We believe that effective assessment is central to providing students, and their teachers, with a clear understanding of their learning. This understanding allows students to develop self-advocacy skills that will benefit them throughout their lives. Our school-based in-services have focused on classroom assessment of, for, and as student learning. To support this shift, individual teachers have attended conferences and sessions related to differentiated instruction, formative assessment, mentoring and co-teaching, curriculum alignment, effective schools, the What did you do in school today? initiative, and data collection analysis.

We have moved well beyond the assessment processes that resulted more in sorting students than assessing learning. Our assessment, teaching, and learning practices now focus on supporting every student in successfully achieving the outcomes. We have made great strides toward closing the achievement gap and are working to raise the bar for those students who would benefit from more finely tuned challenges. Establishing and articulating this “right level of challenge” is an important goal as we seek to make our junior high school a place where all students succeed.

Challenges Met

These are some of the challenges that we encountered, and how we met them:

Cultural Shift

  • Developing the level of trust required for deep reflection on our own practice and the naming of our own challenges and strengths so that we can each find our entry point into the process.

It takes time to build enough trust to realize our challenges and show vulnerability with our colleagues.

  • Working through our individual philosophical struggles with forms of assessment that moved us away from punitive assessment practices to true outcomes-based assessment; that eliminated the grading of behaviour; and that allowed for multiple opportunities and multiple ways of representing learning.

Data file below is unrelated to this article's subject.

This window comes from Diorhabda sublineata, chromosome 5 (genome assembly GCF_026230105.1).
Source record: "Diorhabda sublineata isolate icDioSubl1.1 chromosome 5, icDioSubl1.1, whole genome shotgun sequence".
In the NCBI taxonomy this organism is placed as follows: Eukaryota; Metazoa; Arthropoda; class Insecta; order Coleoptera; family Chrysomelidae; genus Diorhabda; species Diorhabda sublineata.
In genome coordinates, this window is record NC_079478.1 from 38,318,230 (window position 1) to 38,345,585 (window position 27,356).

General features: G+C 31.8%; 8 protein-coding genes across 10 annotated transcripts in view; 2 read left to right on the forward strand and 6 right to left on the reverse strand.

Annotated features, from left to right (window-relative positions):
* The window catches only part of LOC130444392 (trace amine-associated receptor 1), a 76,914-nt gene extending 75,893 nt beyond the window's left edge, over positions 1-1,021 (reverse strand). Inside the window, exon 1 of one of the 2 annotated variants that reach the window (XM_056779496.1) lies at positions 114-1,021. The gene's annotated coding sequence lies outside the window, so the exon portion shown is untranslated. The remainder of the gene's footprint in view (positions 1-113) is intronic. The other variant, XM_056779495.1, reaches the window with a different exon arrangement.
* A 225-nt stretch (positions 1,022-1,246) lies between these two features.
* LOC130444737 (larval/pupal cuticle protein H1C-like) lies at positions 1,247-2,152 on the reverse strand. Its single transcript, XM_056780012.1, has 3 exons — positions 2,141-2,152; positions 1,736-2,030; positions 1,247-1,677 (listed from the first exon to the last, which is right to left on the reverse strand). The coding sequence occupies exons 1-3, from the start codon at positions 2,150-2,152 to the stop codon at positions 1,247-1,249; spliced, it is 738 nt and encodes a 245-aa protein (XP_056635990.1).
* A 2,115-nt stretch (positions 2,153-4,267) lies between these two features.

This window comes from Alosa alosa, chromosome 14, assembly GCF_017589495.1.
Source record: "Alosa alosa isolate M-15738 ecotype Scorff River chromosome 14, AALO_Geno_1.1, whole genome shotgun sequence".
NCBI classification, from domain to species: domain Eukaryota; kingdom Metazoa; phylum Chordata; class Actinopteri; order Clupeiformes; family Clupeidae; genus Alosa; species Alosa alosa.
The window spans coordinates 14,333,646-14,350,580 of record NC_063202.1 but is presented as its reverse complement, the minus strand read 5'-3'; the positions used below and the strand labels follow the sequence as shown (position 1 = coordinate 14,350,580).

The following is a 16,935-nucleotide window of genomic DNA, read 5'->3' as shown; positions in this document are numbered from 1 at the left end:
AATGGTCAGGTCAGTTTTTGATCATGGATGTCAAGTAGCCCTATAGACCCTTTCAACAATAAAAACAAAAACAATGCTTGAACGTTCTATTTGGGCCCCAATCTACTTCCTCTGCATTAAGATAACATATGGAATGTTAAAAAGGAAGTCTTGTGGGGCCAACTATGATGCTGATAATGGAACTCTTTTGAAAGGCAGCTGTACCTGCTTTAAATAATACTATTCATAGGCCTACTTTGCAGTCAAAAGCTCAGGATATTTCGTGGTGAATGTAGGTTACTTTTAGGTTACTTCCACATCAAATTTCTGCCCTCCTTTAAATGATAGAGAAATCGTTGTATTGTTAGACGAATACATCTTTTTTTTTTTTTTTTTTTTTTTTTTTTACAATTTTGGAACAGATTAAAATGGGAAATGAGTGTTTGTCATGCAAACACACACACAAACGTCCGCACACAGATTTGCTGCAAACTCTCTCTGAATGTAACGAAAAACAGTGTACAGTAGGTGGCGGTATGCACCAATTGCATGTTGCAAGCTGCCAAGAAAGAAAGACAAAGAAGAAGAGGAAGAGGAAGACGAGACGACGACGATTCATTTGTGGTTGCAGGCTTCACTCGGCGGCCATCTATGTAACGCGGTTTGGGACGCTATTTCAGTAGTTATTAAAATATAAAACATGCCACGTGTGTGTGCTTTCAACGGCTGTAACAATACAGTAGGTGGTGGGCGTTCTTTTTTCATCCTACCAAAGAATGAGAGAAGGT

• Shifting from a culture of seeing students as “lazy” or “not caring” to one that sees them as needing more targeted support.

One of the unpredicted benefits from our shift to a true learning culture is the ability to more readily identify students with learning challenges. Once the appropriate learning supports are put in place (often forms of assistive technology or environmental strategies), these students are able to shine.

Student Success Support Pyramid

  • Including the Guided Study Hall as part of the teachers’ regular teaching schedule.

Previously, teachers volunteered extra help, so making GSH a part of a teacher’s timetable created a timetabling challenge. It also signified a commitment to this process of student support. Teachers continue to offer extra help before and after school.

  • Shifting from a sense of “punishment” to “support” for lunchtime interventions.

Lunchtime had been used for detentions, so when we shifted to lunchtime GSH and lunchtime Resource, it took time for students and families to see it as support rather than punishment.

  • Developing a central referral system that kept communication clear among teachers, students, and families.

Initially teachers called home to inform families of the student’s referral to GSH. This became so cumbersome for teachers that they were reluctant to assign students to GSH. When this communication became part of the Vice Principal’s assignment, it worked more smoothly and efficiently.


  • Shifting from assessment that sorts to assessment that informs learning.

Shifting to assessment that not only allows for, but encourages, multiple opportunities for demonstrating achievement and does not punish students for taking more time to learn has been difficult for some to accept. We use the “driver’s licence” analogy to explain our learning model to new staff and to families. We give students multiple opportunities to demonstrate their learning, and we do not average those assessments. When they get it, they’ve got it, just like a drivers licence.

  • Targeting professional development to meet teachers where they were in their assessment practice, while ensuring that we continued to move forward as a group.
  • Developing flexible timetabling that allowed time for teachers to support each other.